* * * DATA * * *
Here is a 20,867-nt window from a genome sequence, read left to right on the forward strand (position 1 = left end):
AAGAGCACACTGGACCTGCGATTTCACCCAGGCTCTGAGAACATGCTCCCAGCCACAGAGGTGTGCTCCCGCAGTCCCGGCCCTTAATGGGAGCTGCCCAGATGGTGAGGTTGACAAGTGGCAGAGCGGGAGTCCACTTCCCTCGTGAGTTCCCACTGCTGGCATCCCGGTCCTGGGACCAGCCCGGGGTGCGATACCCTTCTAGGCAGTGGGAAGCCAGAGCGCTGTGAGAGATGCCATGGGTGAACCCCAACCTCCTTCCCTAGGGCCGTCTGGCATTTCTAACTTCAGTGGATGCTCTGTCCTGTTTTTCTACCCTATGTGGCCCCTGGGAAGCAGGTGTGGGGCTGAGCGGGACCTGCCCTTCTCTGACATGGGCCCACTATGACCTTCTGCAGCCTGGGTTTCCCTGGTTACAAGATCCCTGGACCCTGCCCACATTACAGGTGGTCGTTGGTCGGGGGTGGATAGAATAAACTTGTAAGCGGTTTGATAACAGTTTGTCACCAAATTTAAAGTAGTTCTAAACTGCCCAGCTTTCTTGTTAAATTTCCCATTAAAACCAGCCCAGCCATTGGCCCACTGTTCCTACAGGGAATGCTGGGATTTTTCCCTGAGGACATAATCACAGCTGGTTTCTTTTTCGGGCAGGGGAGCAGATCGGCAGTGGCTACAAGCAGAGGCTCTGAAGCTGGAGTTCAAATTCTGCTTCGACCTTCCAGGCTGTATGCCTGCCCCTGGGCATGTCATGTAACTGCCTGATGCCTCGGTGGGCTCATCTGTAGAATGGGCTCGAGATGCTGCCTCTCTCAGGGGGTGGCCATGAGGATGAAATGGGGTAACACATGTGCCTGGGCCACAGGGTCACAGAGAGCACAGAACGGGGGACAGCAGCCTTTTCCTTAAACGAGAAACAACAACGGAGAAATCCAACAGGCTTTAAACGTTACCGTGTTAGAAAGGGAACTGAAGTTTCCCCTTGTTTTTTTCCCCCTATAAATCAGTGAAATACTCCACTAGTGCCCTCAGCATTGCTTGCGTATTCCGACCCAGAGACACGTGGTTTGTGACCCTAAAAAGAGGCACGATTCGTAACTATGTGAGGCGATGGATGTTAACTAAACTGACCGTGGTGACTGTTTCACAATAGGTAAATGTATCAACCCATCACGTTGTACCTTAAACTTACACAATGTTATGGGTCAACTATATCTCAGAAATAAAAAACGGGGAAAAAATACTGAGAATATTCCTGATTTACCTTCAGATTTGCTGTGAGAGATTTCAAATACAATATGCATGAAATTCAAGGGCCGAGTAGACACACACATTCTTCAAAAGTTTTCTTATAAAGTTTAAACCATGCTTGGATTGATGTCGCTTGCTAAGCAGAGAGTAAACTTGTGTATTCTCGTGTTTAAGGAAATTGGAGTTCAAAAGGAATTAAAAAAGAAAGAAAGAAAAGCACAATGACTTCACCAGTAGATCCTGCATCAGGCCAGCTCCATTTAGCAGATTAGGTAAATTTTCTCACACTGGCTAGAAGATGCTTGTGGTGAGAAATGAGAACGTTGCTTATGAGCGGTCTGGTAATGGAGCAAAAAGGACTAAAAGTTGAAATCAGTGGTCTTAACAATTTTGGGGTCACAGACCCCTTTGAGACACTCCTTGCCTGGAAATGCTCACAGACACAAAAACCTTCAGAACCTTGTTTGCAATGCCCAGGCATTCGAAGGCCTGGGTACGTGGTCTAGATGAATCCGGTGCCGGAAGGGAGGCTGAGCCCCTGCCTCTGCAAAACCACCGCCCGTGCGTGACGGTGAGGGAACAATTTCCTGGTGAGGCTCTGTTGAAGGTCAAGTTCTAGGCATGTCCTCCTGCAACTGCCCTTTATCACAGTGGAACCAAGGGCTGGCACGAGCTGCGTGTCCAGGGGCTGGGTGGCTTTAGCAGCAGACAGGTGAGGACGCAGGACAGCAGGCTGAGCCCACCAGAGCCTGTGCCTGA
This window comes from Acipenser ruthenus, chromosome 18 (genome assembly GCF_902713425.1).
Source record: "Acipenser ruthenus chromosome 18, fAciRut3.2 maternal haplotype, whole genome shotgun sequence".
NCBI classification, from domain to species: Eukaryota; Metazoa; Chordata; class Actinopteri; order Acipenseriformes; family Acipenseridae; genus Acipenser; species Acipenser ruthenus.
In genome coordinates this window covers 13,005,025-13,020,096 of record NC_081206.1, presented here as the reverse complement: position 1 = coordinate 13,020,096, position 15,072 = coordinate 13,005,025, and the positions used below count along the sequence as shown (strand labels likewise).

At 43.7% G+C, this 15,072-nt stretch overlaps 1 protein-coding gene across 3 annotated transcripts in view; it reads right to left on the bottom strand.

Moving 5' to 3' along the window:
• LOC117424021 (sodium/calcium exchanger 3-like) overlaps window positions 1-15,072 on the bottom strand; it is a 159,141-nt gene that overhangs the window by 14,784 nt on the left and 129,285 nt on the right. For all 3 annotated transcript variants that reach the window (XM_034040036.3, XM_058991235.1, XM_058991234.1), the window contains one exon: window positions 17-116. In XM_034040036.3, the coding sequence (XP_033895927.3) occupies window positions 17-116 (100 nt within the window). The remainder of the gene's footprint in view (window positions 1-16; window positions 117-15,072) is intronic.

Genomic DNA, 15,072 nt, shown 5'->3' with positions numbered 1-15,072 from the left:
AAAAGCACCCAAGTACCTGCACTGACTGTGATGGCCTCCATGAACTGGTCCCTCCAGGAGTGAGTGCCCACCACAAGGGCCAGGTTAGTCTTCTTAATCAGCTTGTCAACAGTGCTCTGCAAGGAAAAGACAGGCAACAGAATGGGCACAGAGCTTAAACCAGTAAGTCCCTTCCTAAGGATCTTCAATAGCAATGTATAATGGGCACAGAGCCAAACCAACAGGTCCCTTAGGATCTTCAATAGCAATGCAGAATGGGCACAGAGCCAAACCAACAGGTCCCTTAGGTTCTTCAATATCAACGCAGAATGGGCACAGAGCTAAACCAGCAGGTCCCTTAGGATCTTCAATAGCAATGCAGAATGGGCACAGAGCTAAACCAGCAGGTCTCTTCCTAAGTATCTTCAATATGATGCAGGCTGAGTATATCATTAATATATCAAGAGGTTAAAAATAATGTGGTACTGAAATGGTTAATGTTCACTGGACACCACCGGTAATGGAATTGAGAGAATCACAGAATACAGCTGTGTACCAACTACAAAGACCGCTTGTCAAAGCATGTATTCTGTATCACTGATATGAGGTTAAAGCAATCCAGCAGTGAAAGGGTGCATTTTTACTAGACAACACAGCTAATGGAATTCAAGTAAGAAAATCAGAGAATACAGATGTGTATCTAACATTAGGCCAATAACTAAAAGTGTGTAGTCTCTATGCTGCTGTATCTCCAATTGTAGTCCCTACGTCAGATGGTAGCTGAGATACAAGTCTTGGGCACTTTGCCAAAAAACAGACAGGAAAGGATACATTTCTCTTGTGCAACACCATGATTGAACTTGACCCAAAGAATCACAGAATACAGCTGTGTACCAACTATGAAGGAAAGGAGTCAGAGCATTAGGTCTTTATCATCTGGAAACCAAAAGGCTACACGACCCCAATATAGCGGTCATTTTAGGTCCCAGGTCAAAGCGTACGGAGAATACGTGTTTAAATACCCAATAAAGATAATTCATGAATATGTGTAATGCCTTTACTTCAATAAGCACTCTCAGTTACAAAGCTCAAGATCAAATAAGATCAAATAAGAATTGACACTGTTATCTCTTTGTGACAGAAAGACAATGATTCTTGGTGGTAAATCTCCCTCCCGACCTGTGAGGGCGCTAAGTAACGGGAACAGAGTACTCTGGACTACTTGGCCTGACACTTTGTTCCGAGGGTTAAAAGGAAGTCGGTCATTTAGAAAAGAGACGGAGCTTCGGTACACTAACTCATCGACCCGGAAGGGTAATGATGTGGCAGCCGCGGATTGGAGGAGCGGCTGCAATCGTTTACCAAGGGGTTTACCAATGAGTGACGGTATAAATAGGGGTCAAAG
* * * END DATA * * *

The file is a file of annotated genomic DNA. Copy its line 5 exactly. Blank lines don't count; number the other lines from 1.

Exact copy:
NCBI classification, from domain to species: Eukaryota; Metazoa; Chordata; class Actinopteri; order Acipenseriformes; family Acipenseridae; genus Acipenser; species Acipenser ruthenus.